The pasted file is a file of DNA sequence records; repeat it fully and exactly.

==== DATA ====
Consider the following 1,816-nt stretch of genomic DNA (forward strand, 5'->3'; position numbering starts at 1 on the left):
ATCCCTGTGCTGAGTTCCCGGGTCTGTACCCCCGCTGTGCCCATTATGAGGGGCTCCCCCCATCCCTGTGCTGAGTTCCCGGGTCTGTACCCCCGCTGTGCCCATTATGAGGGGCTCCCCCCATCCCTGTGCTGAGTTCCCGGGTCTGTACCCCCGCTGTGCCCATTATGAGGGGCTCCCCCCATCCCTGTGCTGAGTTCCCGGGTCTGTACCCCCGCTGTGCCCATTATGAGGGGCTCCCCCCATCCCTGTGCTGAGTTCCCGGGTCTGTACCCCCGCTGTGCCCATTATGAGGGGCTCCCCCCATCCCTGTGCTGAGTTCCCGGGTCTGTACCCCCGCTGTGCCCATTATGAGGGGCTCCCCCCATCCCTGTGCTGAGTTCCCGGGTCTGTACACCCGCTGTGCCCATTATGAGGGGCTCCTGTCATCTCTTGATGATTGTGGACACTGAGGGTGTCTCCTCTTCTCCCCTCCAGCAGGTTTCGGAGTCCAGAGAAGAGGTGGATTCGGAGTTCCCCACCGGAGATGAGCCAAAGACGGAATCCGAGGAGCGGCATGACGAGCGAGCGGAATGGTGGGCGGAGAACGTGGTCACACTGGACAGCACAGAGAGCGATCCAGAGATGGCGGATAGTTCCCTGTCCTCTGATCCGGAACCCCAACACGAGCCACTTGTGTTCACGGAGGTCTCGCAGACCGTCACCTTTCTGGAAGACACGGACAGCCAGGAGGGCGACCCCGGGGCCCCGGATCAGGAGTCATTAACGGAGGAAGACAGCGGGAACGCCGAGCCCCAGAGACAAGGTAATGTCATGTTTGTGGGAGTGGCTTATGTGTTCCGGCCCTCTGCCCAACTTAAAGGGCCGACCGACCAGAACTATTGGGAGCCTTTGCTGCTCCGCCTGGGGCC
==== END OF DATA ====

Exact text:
Consider the following 1,816-nt stretch of genomic DNA (forward strand, 5'->3'; position numbering starts at 1 on the left):
ATCCCTGTGCTGAGTTCCCGGGTCTGTACCCCCGCTGTGCCCATTATGAGGGGCTCCCCCCATCCCTGTGCTGAGTTCCCGGGTCTGTACCCCCGCTGTGCCCATTATGAGGGGCTCCCCCCATCCCTGTGCTGAGTTCCCGGGTCTGTACCCCCGCTGTGCCCATTATGAGGGGCTCCCCCCATCCCTGTGCTGAGTTCCCGGGTCTGTACCCCCGCTGTGCCCATTATGAGGGGCTCCCCCCATCCCTGTGCTGAGTTCCCGGGTCTGTACCCCCGCTGTGCCCATTATGAGGGGCTCCCCCCATCCCTGTGCTGAGTTCCCGGGTCTGTACCCCCGCTGTGCCCATTATGAGGGGCTCCCCCCATCCCTGTGCTGAGTTCCCGGGTCTGTACACCCGCTGTGCCCATTATGAGGGGCTCCTGTCATCTCTTGATGATTGTGGACACTGAGGGTGTCTCCTCTTCTCCCCTCCAGCAGGTTTCGGAGTCCAGAGAAGAGGTGGATTCGGAGTTCCCCACCGGAGATGAGCCAAAGACGGAATCCGAGGAGCGGCATGACGAGCGAGCGGAATGGTGGGCGGAGAACGTGGTCACACTGGACAGCACAGAGAGCGATCCAGAGATGGCGGATAGTTCCCTGTCCTCTGATCCGGAACCCCAACACGAGCCACTTGTGTTCACGGAGGTCTCGCAGACCGTCACCTTTCTGGAAGACACGGACAGCCAGGAGGGCGACCCCGGGGCCCCGGATCAGGAGTCATTAACGGAGGAAGACAGCGGGAACGCCGAGCCCCAGAGACAAGGTAATGTCATGTTTGTGGGAGTGGCTTATGTGTTCCGGCCCTCTGCCCAACTTAAAGGGCCGACCGACCAGAACTATTGGGAGCCTTTGCTGCTCCGCCTGGGGCC